24. ^Iris Agrawal, Ashok M Mehendale, Ritika MalhotraRisk Factors of Postpartum DepressionCureus.(2022 Oct 31)
  25. ^Simone N Vigod, Lesley A Tarasoff, Barbara Bryja, Cindy-Lee Dennis, Mark H Yudin, Lori E RossRelation between place of residence and postpartum depressionCMAJ.(2013 Sep 17)
  26. ^Rawashdeh H, Alalwani Z, Sindiani A, Alodetalah R, Alqudah MThe Association between Late Third-Trimester Oxytocin Level and Early-Onset Postpartum Depression Symptoms among Jordanian Mothers: A Cross-sectional Study.Depress Res Treat.(2022)
  27. ^Alimi R, Azmoude E, Moradi M, Zamani MThe Association of Breastfeeding with a Reduced Risk of Postpartum Depression: A Systematic Review and Meta-Analysis.Breastfeed Med.(2022-Apr)
  28. ^Beck CTPredictors of postpartum depression: an update.Nurs Res.(2001)
  29. ^Tosto V, Ceccobelli M, Lucarini E, Tortorella A, Gerli S, Parazzini F, Favilli AMaternity Blues: A Narrative Review.J Pers Med.(2023-Jan-13)
  30. ^Wilson CA, Seed P, Flynn AC, Howard LM, Molyneaux E, Sigurdardottir J, Poston LIs There an Association Between Diet, Physical Activity and Depressive Symptoms in the Perinatal Period? An Analysis of the UPBEAT Cohort of Obese Pregnant Women.Matern Child Health J.(2020-Dec)
  31. ^Lee HJ, Kim SM, Kwon JYRepetitive transcranial magnetic stimulation treatment for peripartum depression: systematic review & meta-analysis.BMC Pregnancy Childbirth.(2021-Feb-09)
  32. ^Carter T, Bastounis A, Guo B, Jane Morrell CThe effectiveness of exercise-based interventions for preventing or treating postpartum depression: a systematic review and meta-analysis.Arch Womens Ment Health.(2019-Feb)
  33. ^Morres ID, Tzouma NA, Hatzigeorgiadis A, Krommidas C, Kotronis KV, Dafopoulos K, Theodorakis Y, Comoutos NExercise for perinatal depressive symptoms: A systematic review and meta-analysis of randomized controlled trials in perinatal health services.J Affect Disord.(2022-Feb-01)
  34. ^Pentland V, Spilsbury S, Biswas A, Mottola MF, Paplinskie S, Mitchell MSDoes Walking Reduce Postpartum Depressive Symptoms? A Systematic Review and Meta-Analysis of Randomized Controlled Trials.J Womens Health (Larchmt).(2022-Apr)
  35. ^Sheffield KM, Woods-Giscombé CLEfficacy, Feasibility, and Acceptability of Perinatal Yoga on Women's Mental Health and Well-Being: A Systematic Literature Review.J Holist Nurs.(2016-Mar)
  36. ^Elizabeth H Eustis, Samantha Ernst, Kristen Sutton, Cynthia L BattleInnovations in the Treatment of Perinatal Depression: the Role of Yoga and Physical Activity Interventions During Pregnancy and PostpartumCurr Psychiatry Rep.(2019 Dec 4)
  37. ^Quansheng Tan, Shuai Liu, Dajie ChenPoor vitamin D status and the risk of maternal depression: a dose-response meta-analysis of observational studiesPublic Health Nutr.(2021 Jun)
  38. ^Pooja Dhiman, Raji Ramachandran Pillai, Anand Babu Wilson, Nancy Premkumar, Balaji Bharadwaj, Veena P Ranjan, Soundravally RajendiranCross-sectional association between vitamin B12 status and probable postpartum depression in Indian womenBMC Pregnancy Childbirth.(2021 Feb 17)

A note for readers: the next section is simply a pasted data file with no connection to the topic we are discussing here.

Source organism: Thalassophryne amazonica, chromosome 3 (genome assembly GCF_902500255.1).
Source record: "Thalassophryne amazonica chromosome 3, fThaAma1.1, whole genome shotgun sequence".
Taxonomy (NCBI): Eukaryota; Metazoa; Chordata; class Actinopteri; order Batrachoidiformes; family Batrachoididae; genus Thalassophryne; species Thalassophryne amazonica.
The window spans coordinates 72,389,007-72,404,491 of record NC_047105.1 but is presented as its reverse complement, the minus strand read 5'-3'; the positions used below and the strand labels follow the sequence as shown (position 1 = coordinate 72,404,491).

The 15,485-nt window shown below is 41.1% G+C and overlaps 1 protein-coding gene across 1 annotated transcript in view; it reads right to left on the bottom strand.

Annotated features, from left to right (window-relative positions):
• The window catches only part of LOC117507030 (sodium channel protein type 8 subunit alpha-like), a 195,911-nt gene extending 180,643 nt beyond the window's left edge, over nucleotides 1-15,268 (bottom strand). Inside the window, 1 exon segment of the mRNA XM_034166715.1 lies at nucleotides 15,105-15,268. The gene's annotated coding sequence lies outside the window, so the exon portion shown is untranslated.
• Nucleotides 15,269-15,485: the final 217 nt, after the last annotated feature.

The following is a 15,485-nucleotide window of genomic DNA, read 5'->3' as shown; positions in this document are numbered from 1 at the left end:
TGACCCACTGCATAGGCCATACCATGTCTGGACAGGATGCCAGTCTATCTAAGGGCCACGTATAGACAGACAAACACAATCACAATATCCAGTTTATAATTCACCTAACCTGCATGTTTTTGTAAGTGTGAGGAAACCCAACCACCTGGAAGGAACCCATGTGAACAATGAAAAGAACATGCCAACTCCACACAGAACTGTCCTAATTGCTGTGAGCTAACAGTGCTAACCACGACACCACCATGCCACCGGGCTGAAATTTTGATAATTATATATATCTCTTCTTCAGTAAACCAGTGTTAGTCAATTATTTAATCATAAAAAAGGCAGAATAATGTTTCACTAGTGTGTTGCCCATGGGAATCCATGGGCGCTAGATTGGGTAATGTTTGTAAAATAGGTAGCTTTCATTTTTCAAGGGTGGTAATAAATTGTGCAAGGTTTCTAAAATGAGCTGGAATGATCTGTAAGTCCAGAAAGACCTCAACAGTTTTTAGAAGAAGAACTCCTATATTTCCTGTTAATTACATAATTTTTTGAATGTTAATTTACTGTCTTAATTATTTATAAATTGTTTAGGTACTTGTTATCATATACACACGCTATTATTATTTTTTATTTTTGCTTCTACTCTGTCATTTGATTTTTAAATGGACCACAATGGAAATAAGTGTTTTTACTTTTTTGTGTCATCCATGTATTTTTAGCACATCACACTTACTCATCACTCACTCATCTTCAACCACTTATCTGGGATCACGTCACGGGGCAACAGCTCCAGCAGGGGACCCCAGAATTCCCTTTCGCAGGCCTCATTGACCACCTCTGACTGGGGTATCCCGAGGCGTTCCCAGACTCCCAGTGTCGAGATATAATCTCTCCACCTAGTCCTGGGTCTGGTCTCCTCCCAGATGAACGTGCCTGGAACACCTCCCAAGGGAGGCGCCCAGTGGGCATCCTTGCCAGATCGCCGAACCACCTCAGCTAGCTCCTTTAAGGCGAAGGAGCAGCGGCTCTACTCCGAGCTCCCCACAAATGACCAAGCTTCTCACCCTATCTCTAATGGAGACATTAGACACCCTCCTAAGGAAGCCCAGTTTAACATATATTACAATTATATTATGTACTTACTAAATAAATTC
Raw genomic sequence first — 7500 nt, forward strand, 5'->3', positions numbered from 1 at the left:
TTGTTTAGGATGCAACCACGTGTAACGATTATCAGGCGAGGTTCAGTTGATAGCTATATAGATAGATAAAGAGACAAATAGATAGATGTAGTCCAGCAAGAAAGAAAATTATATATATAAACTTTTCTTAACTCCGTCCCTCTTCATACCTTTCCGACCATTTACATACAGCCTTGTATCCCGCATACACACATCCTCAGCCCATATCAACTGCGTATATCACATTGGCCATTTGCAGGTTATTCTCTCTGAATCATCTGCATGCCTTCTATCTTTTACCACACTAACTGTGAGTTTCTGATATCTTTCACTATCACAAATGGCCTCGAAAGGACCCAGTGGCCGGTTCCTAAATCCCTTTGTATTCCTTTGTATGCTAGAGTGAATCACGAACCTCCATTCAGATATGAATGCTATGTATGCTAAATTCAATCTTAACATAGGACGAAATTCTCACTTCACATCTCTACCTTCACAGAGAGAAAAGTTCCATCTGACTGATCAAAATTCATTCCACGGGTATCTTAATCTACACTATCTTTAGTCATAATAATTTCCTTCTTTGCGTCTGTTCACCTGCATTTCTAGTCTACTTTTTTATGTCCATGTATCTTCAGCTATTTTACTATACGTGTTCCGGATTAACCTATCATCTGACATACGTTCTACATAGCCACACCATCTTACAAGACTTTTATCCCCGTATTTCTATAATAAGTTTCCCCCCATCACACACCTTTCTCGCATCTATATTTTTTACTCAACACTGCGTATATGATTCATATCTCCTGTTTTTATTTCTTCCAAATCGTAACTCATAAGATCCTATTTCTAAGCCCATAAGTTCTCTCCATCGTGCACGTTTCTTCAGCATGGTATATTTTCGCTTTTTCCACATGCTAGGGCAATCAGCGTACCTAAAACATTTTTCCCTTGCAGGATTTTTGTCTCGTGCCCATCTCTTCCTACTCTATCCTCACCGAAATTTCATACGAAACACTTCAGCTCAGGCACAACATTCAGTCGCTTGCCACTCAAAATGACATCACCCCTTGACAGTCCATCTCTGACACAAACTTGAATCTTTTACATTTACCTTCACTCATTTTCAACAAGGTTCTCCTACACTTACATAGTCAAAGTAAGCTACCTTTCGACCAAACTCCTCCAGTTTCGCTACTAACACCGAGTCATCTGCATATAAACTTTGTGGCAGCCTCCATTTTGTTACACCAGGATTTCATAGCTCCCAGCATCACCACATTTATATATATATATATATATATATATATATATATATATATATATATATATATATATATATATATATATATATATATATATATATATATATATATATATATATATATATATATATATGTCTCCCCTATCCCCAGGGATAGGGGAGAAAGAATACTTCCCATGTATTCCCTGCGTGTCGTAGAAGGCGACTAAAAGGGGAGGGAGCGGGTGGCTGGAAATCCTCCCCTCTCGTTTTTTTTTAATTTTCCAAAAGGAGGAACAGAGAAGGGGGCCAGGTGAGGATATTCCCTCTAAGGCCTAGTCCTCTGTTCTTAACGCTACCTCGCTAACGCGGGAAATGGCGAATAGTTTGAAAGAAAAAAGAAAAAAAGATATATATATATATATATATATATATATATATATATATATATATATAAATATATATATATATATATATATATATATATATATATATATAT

Examine Database References
  1. Postpartum Depression Symptoms - Juliana Dos Santos Vaz, Dayana Rodrigues Farias, Amanda Rodrigues Amorim Adegboye, Antonio Egidio Nardi, Gilberto KacOmega-3 supplementation from pregnancy to postpartum to prevent depressive symptoms: a randomized placebo-controlled trialBMC Pregnancy Childbirth.(2017 Jun 9)
  2. Postpartum Depression Symptoms - Su KP, Huang SY, Chiu TH, Huang KC, Huang CL, Chang HC, Pariante CMOmega-3 fatty acids for major depressive disorder during pregnancy: results from a randomized, double-blind, placebo-controlled trialJ Clin Psychiatry.(2008 Apr)
  3. Postpartum Depression Symptoms - Doornbos B, van Goor SA, Dijck-Brouwer DA, Schaafsma A, Korf J, Muskiet FASupplementation of a low dose of DHA or DHA+AA does not prevent peripartum depressive symptoms in a small population based sampleProg Neuropsychopharmacol Biol Psychiatry.(2009 Feb 1)
  4. Postpartum Depression Symptoms - Rees AM, Austin MP, Parker GBOmega-3 fatty acids as a treatment for perinatal depression: randomized double-blind placebo-controlled trialAust N Z J Psychiatry.(2008 Mar)
  5. Postpartum Depression Symptoms - Llorente AM, Jensen CL, Voigt RG, Fraley JK, Berretta MC, Heird WCEffect of maternal docosahexaenoic acid supplementation on postpartum depression and information processingAm J Obstet Gynecol.(2003 May)
  6. Depression Symptoms - Mozurkewich EL, Clinton CM, Chilimigras JL, Hamilton SE, Allbaugh LJ, Berman DR, Marcus SM, Romero VC, Treadwell MC, Keeton KL, Vahratian AM, Schrader RM, Ren J, Djuric ZThe Mothers, Omega-3, and Mental Health Study: a double-blind, randomized controlled trialAm J Obstet Gynecol.(2013 Apr)
  7. Depression Symptoms - Freeman MP, Davis M, Sinha P, Wisner KL, Hibbeln JR, Gelenberg AJOmega-3 fatty acids and supportive psychotherapy for perinatal depression: a randomized placebo-controlled studyJ Affect Disord.(2008 Sep)
  8. Depression Symptoms - Jamshid Tabeshpour, Farzaneh Sobhani, Seyed Alireza Sadjadi, Hossein Hosseinzadeh, Seyed Ahmad Mohajeri, Omid Rajabi, Zhila Taherzadeh, Saeid EslamiA double-blind, randomized, placebo-controlled trial of saffron stigma (Crocus sativus L.) in mothers suffering from mild-to-moderate postpartum depressionPhytomedicine.(2017 Dec 1)
  9. Depression Symptoms - L Kashani, S Eslatmanesh, N Saedi, N Niroomand, M Ebrahimi, M Hosseinian, T Foroughifar, S Salimi, S AkhondzadehComparison of Saffron versus Fluoxetine in Treatment of Mild to Moderate Postpartum Depression: A Double-Blind, Randomized Clinical TrialPharmacopsychiatry.(2017 Mar)